Below is my essay that was a runner up to Tech Central Station's essay writing contest on "Do free trade agreements help Asia become globally competitive?" Posted in TCS website,
Actions Louder than Words
By Bienvenido S. Oplas, Jr.
15 May 2006
Free trade agreements and their variants (economic cooperation agreements, regional and sub-regional trade agreements) are agreements among Presidents and Trade Ministers, agreements among governments; they are not agreements among people of those countries.
Funnily enough, countries or governments do not trade with each other; people do. And when people trade with each other, they normally do not set conditions, they do not make paper agreements. For instance, a Filipino software engineer does not require that a Thai garments producer should first buy his software program before he will buy the Thai's new lines of long sleeve shirts. People simply buy certain goods or services from everywhere because they want something of value for their money.
People are happy when they find bargains -- cheap clothes, shoes, computers, food, drinks, cell phones, -- whether or not those are available in their traditional, often local, shops. People are happy when they have plenty of choices of products, and sources to find various goods and services to fill their needs. In this sense most people advocate free trade whether they know it or not.
Some groups, however, have a double standard. They want all their consumption needs and production inputs to be liberalized and to be available at bargains, but want their own products and services to be protected from competition. It doesn't work that way. Still, governments the world over so often give in to protectionist aspirations. Such is done often in the name of "nationalism" and "helping the poor", but this view is myopic.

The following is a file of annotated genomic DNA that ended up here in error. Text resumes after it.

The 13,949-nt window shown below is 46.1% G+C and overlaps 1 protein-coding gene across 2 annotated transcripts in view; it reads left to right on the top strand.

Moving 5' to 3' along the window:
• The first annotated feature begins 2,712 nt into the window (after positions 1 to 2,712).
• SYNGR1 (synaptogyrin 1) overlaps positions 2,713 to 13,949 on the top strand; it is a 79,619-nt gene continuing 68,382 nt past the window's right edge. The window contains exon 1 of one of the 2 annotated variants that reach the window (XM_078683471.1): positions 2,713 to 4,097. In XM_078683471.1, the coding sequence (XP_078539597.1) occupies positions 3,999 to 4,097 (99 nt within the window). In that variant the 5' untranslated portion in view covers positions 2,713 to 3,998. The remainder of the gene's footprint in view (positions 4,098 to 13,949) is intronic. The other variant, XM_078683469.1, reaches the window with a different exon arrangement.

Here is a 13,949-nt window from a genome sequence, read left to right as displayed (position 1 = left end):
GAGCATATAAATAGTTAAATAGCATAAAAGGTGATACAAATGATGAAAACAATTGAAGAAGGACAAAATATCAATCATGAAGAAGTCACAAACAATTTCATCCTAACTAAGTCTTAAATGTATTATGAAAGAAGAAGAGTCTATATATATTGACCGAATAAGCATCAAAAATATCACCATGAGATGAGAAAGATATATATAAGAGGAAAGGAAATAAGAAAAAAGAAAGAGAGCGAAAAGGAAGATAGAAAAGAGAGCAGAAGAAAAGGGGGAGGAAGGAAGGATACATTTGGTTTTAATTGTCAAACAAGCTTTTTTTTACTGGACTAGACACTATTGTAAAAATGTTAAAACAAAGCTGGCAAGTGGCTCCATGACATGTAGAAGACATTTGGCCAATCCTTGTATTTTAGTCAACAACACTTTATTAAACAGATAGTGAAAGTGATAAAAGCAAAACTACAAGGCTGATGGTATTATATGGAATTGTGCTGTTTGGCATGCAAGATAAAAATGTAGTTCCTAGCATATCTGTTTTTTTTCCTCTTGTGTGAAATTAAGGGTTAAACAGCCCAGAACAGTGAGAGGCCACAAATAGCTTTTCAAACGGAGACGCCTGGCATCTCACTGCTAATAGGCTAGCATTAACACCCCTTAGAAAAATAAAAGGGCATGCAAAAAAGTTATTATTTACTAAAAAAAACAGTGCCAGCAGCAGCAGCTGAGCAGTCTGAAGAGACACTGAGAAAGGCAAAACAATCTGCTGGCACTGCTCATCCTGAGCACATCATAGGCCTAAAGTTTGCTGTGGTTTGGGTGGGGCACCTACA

Enabling the poor to have access to high quality but affordable food, clothing, medicines and housing or construction materials (made available by markets and competition among producers and sellers) is, itself, "helping the poor". Expanding job creation and employment opportunities as companies expand or the number of small- and medium-sized entrepreneurs grows due to lower production inputs and costs; is also "helping the poor".
If people want protectionism, then everything should be protected, no exemptions. If local farmers want their rice or bananas or pineapples to be protected from foreign competition, then they should not expect to buy cheaper, free-trade-price fertilizers, chemicals, seeds, tractors and their spare parts, and other production inputs. They should not expect to buy cheaper clothes, toys, shoes and other consumer items for their families.
Why we don't have free trade
There are a number of reasons why government trade negotiators are prone to leaving trade restrictions that sabotage free trade.
One -- protectionist lobbyists, from local farmers or manufacturers, to plain anti-globalization NGOs and ideologues, are more organized than consumers. And government officials tend to listen to noisier, more organized groups, despite the fact that everyone on this planet is a consumer.
Two -- governments want to retain high tariffs to raise revenues that finance bloated bureaucracies in their countries. Corrupt leaders benefit from high tariffs, bureaucratic paper work and other non-tariff barriers. So often, of course, importers and traders will be forced to bribe them in exchange for letting in the restricted commodities.